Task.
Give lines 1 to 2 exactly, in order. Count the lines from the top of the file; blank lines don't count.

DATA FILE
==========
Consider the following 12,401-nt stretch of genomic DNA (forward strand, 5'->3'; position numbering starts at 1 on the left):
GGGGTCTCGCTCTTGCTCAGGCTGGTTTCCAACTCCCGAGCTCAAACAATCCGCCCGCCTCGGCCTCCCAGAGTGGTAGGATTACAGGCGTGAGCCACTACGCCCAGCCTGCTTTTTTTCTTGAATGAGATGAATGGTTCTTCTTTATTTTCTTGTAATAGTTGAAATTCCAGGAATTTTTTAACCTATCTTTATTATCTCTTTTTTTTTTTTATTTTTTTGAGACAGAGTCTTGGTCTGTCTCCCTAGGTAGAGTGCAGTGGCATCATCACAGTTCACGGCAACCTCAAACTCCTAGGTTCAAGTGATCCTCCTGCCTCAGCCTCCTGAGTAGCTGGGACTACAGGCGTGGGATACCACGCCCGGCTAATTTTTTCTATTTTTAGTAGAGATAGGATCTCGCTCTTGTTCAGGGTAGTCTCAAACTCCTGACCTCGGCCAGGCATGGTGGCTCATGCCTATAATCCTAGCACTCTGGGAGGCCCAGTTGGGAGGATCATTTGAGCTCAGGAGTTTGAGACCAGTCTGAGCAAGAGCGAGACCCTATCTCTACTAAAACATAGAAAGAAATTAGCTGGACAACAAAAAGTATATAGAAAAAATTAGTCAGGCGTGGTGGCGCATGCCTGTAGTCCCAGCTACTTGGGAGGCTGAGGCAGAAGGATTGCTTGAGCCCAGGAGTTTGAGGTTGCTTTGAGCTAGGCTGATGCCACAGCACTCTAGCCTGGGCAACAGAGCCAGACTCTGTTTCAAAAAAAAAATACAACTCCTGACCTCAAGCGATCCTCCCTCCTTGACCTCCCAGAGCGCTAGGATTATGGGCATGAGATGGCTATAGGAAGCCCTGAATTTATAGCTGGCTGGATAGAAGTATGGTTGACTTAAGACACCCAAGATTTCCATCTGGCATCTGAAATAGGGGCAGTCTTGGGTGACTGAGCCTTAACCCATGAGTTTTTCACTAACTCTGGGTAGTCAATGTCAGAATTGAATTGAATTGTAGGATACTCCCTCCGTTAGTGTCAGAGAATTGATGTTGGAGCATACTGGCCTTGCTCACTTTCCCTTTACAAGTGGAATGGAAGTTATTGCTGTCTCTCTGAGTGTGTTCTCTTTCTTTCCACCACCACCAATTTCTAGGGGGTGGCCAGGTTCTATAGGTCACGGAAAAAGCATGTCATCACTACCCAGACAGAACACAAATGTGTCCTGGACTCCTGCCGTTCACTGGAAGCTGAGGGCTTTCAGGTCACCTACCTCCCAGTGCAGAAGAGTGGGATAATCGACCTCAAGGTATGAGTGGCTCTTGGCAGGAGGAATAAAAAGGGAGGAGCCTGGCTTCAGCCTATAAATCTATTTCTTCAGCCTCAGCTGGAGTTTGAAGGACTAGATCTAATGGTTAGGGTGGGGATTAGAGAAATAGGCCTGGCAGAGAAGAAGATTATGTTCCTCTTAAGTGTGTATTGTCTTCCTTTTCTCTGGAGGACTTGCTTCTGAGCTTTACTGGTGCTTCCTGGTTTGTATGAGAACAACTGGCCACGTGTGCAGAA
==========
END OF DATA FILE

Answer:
Consider the following 12,401-nt stretch of genomic DNA (forward strand, 5'->3'; position numbering starts at 1 on the left):
GGGGTCTCGCTCTTGCTCAGGCTGGTTTCCAACTCCCGAGCTCAAACAATCCGCCCGCCTCGGCCTCCCAGAGTGGTAGGATTACAGGCGTGAGCCACTACGCCCAGCCTGCTTTTTTTCTTGAATGAGATGAATGGTTCTTCTTTATTTTCTTGTAATAGTTGAAATTCCAGGAATTTTTTAACCTATCTTTATTATCTCTTTTTTTTTTTTATTTTTTTGAGACAGAGTCTTGGTCTGTCTCCCTAGGTAGAGTGCAGTGGCATCATCACAGTTCACGGCAACCTCAAACTCCTAGGTTCAAGTGATCCTCCTGCCTCAGCCTCCTGAGTAGCTGGGACTACAGGCGTGGGATACCACGCCCGGCTAATTTTTTCTATTTTTAGTAGAGATAGGATCTCGCTCTTGTTCAGGGTAGTCTCAAACTCCTGACCTCGGCCAGGCATGGTGGCTCATGCCTATAATCCTAGCACTCTGGGAGGCCCAGTTGGGAGGATCATTTGAGCTCAGGAGTTTGAGACCAGTCTGAGCAAGAGCGAGACCCTATCTCTACTAAAACATAGAAAGAAATTAGCTGGACAACAAAAAGTATATAGAAAAAATTAGTCAGGCGTGGTGGCGCATGCCTGTAGTCCCAGCTACTTGGGAGGCTGAGGCAGAAGGATTGCTTGAGCCCAGGAGTTTGAGGTTGCTTTGAGCTAGGCTGATGCCACAGCACTCTAGCCTGGGCAACAGAGCCAGACTCTGTTTCAAAAAAAAAATACAACTCCTGACCTCAAGCGATCCTCCCTCCTTGACCTCCCAGAGCGCTAGGATTATGGGCATGAGATGGCTATAGGAAGCCCTGAATTTATAGCTGGCTGGATAGAAGTATGGTTGACTTAAGACACCCAAGATTTCCATCTGGCATCTGAAATAGGGGCAGTCTTGGGTGACTGAGCCTTAACCCATGAGTTTTTCACTAACTCTGGGTAGTCAATGTCAGAATTGAATTGAATTGTAGGATACTCCCTCCGTTAGTGTCAGAGAATTGATGTTGGAGCATACTGGCCTTGCTCACTTTCCCTTTACAAGTGGAATGGAAGTTATTGCTGTCTCTCTGAGTGTGTTCTCTTTCTTTCCACCACCACCAATTTCTAGGGGGTGGCCAGGTTCTATAGGTCACGGAAAAAGCATGTCATCACTACCCAGACAGAACACAAATGTGTCCTGGACTCCTGCCGTTCACTGGAAGCTGAGGGCTTTCAGGTCACCTACCTCCCAGTGCAGAAGAGTGGGATAATCGACCTCAAGGTATGAGTGGCTCTTGGCAGGAGGAATAAAAAGGGAGGAGCCTGGCTTCAGCCTATAAATCTATTTCTTCAGCCTCAGCTGGAGTTTGAAGGACTAGATCTAATGGTTAGGGTGGGGATTAGAGAAATAGGCCTGGCAGAGAAGAAGATTATGTTCCTCTTAAGTGTGTATTGTCTTCCTTTTCTCTGGAGGACTTGCTTCTGAGCTTTACTGGTGCTTCCTGGTTTGTATGAGAACAACTGGCCACGTGTGCAGAA